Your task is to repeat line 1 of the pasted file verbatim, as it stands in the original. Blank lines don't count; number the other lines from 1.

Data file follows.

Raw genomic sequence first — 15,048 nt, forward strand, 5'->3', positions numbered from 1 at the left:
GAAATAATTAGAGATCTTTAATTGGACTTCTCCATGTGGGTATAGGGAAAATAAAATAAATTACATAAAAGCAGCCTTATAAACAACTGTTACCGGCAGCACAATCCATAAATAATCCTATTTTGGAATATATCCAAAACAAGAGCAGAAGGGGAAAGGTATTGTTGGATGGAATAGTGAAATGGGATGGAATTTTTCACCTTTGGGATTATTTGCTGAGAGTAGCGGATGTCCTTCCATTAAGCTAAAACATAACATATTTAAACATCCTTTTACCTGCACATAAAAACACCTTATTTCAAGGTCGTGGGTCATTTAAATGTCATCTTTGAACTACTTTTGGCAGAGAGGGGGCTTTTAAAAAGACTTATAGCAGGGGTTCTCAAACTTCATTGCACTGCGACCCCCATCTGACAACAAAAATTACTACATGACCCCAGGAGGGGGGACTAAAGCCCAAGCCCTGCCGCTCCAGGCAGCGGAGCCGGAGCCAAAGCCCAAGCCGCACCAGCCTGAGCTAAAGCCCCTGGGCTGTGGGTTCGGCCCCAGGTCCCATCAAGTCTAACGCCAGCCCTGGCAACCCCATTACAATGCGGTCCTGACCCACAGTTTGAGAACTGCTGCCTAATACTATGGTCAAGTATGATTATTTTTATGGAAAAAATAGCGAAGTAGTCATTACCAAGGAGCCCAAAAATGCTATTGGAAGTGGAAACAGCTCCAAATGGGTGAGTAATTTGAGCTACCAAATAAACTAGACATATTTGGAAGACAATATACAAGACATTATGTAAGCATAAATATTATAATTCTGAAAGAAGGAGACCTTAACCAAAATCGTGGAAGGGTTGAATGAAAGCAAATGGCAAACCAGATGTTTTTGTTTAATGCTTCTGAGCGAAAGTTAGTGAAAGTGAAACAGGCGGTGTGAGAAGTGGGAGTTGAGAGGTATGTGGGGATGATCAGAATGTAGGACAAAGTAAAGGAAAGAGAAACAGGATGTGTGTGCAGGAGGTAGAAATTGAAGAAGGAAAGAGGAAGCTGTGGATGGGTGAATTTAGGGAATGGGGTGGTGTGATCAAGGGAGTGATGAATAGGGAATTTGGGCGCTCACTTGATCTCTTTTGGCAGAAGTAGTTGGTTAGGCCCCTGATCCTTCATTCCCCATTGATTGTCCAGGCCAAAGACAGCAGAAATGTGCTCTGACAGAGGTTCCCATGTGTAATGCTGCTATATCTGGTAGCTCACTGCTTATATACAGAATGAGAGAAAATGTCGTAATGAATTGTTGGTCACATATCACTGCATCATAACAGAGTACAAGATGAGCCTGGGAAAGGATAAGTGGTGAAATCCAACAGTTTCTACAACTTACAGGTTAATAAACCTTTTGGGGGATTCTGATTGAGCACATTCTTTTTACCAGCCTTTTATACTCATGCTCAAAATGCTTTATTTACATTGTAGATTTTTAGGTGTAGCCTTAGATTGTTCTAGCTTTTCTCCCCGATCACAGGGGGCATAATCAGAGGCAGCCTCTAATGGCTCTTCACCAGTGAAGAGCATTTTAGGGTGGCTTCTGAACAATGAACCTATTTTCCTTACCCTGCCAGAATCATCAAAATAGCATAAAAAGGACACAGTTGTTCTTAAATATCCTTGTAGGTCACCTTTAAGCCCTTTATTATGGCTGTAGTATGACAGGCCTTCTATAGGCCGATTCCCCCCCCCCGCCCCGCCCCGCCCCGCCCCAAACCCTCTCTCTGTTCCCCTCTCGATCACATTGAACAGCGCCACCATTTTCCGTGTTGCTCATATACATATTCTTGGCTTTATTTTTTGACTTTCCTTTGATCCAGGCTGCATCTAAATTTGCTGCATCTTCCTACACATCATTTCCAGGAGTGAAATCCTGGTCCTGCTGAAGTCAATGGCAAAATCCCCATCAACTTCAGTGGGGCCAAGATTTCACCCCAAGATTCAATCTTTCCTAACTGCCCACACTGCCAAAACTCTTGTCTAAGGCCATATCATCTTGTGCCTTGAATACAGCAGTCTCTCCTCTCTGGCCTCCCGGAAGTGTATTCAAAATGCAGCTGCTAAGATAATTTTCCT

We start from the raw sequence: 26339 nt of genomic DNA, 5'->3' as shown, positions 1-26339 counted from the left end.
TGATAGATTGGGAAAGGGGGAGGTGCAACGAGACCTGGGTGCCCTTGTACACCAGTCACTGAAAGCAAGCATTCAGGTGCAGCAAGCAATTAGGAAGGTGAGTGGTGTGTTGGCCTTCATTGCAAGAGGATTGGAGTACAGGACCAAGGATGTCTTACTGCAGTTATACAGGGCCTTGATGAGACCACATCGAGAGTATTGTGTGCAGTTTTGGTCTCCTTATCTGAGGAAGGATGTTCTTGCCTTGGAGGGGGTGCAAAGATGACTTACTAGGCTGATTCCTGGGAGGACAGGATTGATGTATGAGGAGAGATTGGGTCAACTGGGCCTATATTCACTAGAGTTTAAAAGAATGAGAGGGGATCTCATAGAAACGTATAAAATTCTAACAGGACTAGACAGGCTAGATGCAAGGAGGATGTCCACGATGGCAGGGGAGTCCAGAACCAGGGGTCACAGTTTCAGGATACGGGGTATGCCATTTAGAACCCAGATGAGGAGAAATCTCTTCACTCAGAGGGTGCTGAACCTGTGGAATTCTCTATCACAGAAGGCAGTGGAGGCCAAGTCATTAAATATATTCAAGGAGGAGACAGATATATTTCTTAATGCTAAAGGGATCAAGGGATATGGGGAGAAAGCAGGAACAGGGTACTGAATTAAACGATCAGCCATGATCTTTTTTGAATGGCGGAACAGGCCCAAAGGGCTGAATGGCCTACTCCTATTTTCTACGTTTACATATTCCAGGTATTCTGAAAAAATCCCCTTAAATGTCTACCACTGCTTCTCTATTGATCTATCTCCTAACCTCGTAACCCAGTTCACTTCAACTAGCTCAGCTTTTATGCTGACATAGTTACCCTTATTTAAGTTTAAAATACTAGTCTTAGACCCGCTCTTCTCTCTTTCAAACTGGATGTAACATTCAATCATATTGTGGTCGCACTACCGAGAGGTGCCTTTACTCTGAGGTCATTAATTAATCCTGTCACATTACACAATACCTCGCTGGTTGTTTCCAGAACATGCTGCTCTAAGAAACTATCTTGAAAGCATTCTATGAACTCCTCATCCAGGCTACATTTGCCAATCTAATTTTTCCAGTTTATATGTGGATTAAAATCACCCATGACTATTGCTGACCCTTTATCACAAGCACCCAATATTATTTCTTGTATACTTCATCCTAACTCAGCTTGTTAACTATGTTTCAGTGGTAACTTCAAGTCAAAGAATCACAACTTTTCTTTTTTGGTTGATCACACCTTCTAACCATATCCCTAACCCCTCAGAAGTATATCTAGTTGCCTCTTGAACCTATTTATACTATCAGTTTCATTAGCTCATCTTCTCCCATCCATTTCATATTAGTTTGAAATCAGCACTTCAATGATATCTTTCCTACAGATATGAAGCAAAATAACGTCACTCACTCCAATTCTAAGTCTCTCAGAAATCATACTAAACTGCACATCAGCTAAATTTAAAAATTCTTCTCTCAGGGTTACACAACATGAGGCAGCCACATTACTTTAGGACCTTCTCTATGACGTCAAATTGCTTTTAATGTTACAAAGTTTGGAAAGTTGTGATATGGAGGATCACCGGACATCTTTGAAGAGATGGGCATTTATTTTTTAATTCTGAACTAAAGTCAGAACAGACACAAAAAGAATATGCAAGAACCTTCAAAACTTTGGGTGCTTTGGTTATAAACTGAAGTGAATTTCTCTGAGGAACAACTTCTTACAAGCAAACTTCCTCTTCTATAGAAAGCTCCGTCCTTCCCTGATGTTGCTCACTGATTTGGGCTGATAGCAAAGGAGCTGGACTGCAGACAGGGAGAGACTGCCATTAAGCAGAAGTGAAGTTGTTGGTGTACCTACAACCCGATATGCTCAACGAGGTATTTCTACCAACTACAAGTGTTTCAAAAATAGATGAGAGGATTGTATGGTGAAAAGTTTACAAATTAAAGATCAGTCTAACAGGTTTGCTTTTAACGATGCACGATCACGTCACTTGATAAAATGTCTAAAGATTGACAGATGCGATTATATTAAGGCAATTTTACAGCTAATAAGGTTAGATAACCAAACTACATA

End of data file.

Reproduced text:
Raw genomic sequence first — 15,048 nt, forward strand, 5'->3', positions numbered from 1 at the left: